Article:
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Woodward Dream Cruise canceled over COVID-19 concerns

Henry Payne
The Detroit News

The 26th annual Woodward Dream Cruise is officially parked.

According to Woodward Dream Inc., community events planned for the occasion, including the Aug. 15 Dream Cruise itself, are canceled due to public health concerns over COVID-19, organizers announced Monday. 

The decision was made Monday and comes after the Dream Cruise posted on Facebook earlier in the month that the event was still "in neutral."

However, the inaugural Woodward Dream Show, a gathering of the best of the cruise at M1 Concourse in Pontiac, is still scheduled to go on in August.

"The Dream Cruise is the largest car event in the world, but there is not a cure for COVID-19, there is not a vaccine," Woodward Dream board president Michael Lary. "We have to be responsible for the we, not the me."

More: COVID-19 puts Dream Cruise at risk, but can you really stop it?

The announcement comes as Woodward was packed Friday and Saturday with cruisers as the summer ritual builds to its Aug. 15 summit. Muscle cars, European sports cars, and jacked trucks preened up Woodward in Royal Oak before taking a 180-degree Michigan turn and heading back the other way.

Other cruisers were content to pitch their hoods and socialize with friends and family in parking lots along the avenue. That scene likely won't change through August. Enthusiasts like Rich Fasi took to the Woodward Dream Cruise Facebook page to voice support: "Before it became a big corporate affair we cruised Woodward — we will ride again!"

Jhan Dolphin, a cruiser and vice president of auto supplier Prefix Corp., said: "I know hundreds of people who are planning to go. Cruising is outdoors, and people are safe in their cars."

What will be missing are the big media and corporate sponsors that normally pepper the sidewalks with concessions and car displays. Venues such as Ford's Mustang Alley, Kids Play Zone, Berkeley Cruise Parade, and GM's Birmingham display will be absent, as will many smaller corporate gatherings as communities deny permits for tents.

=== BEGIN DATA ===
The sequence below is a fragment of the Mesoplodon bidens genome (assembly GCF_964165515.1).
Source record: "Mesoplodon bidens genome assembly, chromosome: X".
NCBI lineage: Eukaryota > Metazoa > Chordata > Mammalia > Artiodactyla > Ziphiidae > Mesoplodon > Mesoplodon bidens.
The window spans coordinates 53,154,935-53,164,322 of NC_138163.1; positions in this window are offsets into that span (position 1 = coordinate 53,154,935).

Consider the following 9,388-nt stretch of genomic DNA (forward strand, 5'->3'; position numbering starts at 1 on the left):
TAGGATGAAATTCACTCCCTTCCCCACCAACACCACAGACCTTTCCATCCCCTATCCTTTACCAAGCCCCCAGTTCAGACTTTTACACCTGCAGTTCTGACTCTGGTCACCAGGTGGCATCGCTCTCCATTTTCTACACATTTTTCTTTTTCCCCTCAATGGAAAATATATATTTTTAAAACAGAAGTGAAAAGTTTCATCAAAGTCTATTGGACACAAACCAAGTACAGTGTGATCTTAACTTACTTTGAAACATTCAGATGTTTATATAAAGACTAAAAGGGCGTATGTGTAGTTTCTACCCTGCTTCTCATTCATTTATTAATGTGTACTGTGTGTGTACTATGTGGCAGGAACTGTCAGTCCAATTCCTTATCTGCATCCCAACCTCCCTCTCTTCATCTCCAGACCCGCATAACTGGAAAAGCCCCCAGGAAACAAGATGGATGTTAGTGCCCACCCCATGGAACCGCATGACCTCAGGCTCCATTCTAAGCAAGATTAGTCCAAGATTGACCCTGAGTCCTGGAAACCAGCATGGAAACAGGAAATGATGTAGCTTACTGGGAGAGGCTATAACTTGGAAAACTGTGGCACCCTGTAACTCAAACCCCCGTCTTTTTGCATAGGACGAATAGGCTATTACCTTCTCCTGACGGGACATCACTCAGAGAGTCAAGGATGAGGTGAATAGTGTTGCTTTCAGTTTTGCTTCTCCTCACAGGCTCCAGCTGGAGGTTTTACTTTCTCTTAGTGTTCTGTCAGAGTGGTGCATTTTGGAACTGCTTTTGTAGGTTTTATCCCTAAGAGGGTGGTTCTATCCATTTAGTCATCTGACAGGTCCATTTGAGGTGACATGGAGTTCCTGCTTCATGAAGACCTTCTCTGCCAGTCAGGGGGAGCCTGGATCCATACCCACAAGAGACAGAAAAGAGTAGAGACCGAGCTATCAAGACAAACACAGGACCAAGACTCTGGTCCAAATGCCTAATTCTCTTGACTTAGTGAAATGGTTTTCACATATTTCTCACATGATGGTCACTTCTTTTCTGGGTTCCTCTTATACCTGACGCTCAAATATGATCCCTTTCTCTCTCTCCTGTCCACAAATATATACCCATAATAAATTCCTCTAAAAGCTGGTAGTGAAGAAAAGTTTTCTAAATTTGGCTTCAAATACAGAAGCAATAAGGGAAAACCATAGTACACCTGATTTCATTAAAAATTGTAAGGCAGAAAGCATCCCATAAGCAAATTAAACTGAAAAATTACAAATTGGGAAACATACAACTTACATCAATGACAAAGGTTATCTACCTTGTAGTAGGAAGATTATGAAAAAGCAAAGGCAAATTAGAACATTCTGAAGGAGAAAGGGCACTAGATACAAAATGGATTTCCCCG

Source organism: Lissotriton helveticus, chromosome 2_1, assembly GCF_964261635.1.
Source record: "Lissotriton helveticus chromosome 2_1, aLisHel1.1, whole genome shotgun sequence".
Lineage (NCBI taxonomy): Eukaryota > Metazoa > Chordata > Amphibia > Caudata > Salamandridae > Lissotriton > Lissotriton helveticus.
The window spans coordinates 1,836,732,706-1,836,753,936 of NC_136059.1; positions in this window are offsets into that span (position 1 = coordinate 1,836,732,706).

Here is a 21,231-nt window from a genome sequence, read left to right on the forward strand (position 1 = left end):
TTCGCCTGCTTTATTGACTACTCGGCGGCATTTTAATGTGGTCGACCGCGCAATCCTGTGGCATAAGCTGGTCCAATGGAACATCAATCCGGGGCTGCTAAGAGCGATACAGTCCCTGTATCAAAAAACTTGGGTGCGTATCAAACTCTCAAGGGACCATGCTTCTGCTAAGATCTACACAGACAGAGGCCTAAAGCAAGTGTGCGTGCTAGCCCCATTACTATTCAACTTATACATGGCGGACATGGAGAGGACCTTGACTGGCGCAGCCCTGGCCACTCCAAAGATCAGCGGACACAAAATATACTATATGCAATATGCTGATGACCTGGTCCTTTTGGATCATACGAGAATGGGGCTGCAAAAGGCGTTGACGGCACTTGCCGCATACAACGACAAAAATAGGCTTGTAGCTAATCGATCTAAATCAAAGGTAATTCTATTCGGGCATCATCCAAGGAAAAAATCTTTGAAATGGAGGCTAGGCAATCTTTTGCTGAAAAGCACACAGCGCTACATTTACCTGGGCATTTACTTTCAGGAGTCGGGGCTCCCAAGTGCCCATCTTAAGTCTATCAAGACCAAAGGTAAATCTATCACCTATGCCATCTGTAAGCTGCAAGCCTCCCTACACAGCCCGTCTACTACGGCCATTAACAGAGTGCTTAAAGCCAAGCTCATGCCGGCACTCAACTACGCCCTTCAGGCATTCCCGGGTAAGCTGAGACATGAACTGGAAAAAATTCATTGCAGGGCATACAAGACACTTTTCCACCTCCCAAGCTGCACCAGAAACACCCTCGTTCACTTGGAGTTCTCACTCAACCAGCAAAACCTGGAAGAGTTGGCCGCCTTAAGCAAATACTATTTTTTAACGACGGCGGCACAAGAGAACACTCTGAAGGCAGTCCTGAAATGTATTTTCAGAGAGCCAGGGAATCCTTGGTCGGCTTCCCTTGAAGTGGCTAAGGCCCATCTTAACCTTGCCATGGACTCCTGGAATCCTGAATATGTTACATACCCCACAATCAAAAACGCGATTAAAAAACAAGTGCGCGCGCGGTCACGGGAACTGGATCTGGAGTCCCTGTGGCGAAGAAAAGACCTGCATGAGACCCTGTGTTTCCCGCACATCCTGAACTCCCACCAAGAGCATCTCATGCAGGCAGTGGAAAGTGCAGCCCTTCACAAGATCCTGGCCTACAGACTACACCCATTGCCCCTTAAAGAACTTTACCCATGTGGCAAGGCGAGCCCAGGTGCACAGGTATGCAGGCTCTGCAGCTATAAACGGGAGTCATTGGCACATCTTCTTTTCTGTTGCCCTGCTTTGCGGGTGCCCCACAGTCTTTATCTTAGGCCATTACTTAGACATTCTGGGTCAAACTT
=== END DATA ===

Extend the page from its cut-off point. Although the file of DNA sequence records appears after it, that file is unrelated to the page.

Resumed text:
Cities on the route long ago canceled their community events like Ferndale's Light & Sirens cruise featuring emergency vehicles.

The Woodward Dream Inc. board, the official sanctioning body for the Cruise, was under heavy pressure from cities to cancel the vent. Three of the nine municipalities along the 10-mile route passed resolutions urging cancellation. None demanded the show go on.

Board president Lary said the rise in cases in Florida and Arizona had an effect on the decision.

"At the beginning of the summer, the conversation was about how a warmer summer climate would help. But there is still concern in June," he said.

"These cities are run by elected officials that have an obligation to their constituents and how a gathering of this size impacts them locally."

Cruisers have flocked to Metro Detroit's main street for decades, and Lary conceded car lovers still have a right to bring their rides and lawn chairs to public property.

He said the state will not shut down M-1 on Aug. 15 and that regulations along the route will vary by community. While governments cannot prohibit businesses from renting their property to cruisers, they will likely deny permits for tents and other installations.